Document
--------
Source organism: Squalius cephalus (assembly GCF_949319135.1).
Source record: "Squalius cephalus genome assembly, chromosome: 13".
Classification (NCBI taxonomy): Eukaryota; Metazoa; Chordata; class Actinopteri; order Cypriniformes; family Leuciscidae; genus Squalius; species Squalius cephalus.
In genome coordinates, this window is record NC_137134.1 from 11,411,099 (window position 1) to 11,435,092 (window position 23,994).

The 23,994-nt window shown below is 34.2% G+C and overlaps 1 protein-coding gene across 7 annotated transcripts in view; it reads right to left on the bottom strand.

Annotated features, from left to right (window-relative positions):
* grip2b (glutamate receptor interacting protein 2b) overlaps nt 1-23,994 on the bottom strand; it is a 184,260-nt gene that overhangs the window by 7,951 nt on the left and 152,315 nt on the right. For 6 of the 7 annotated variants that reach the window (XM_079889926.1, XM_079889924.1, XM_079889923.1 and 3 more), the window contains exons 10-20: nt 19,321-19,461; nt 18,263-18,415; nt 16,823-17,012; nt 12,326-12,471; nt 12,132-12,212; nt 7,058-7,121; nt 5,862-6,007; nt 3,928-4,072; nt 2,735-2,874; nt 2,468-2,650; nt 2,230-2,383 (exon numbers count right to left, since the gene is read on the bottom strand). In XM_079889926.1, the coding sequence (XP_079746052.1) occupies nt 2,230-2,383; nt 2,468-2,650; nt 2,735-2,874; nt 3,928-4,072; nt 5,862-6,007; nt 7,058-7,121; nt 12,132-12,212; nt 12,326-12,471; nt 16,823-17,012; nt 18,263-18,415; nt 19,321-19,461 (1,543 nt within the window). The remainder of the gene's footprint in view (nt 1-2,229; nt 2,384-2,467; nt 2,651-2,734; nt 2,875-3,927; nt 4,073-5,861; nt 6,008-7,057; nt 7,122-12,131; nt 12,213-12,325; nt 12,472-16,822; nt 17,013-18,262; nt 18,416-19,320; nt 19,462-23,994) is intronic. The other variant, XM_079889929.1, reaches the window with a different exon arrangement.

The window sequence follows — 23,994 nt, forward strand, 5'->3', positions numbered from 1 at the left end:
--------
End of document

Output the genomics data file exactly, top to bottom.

Source organism: Squalius cephalus (assembly GCF_949319135.1).
Source record: "Squalius cephalus genome assembly, chromosome: 13".
Classification (NCBI taxonomy): Eukaryota; Metazoa; Chordata; class Actinopteri; order Cypriniformes; family Leuciscidae; genus Squalius; species Squalius cephalus.
In genome coordinates, this window is record NC_137134.1 from 11,411,099 (window position 1) to 11,435,092 (window position 23,994).

The 23,994-nt window shown below is 34.2% G+C and overlaps 1 protein-coding gene across 7 annotated transcripts in view; it reads right to left on the bottom strand.

Annotated features, from left to right (window-relative positions):
* grip2b (glutamate receptor interacting protein 2b) overlaps nt 1-23,994 on the bottom strand; it is a 184,260-nt gene that overhangs the window by 7,951 nt on the left and 152,315 nt on the right. For 6 of the 7 annotated variants that reach the window (XM_079889926.1, XM_079889924.1, XM_079889923.1 and 3 more), the window contains exons 10-20: nt 19,321-19,461; nt 18,263-18,415; nt 16,823-17,012; nt 12,326-12,471; nt 12,132-12,212; nt 7,058-7,121; nt 5,862-6,007; nt 3,928-4,072; nt 2,735-2,874; nt 2,468-2,650; nt 2,230-2,383 (exon numbers count right to left, since the gene is read on the bottom strand). In XM_079889926.1, the coding sequence (XP_079746052.1) occupies nt 2,230-2,383; nt 2,468-2,650; nt 2,735-2,874; nt 3,928-4,072; nt 5,862-6,007; nt 7,058-7,121; nt 12,132-12,212; nt 12,326-12,471; nt 16,823-17,012; nt 18,263-18,415; nt 19,321-19,461 (1,543 nt within the window). The remainder of the gene's footprint in view (nt 1-2,229; nt 2,384-2,467; nt 2,651-2,734; nt 2,875-3,927; nt 4,073-5,861; nt 6,008-7,057; nt 7,122-12,131; nt 12,213-12,325; nt 12,472-16,822; nt 17,013-18,262; nt 18,416-19,320; nt 19,462-23,994) is intronic. The other variant, XM_079889929.1, reaches the window with a different exon arrangement.

The window sequence follows — 23,994 nt, forward strand, 5'->3', positions numbered from 1 at the left end: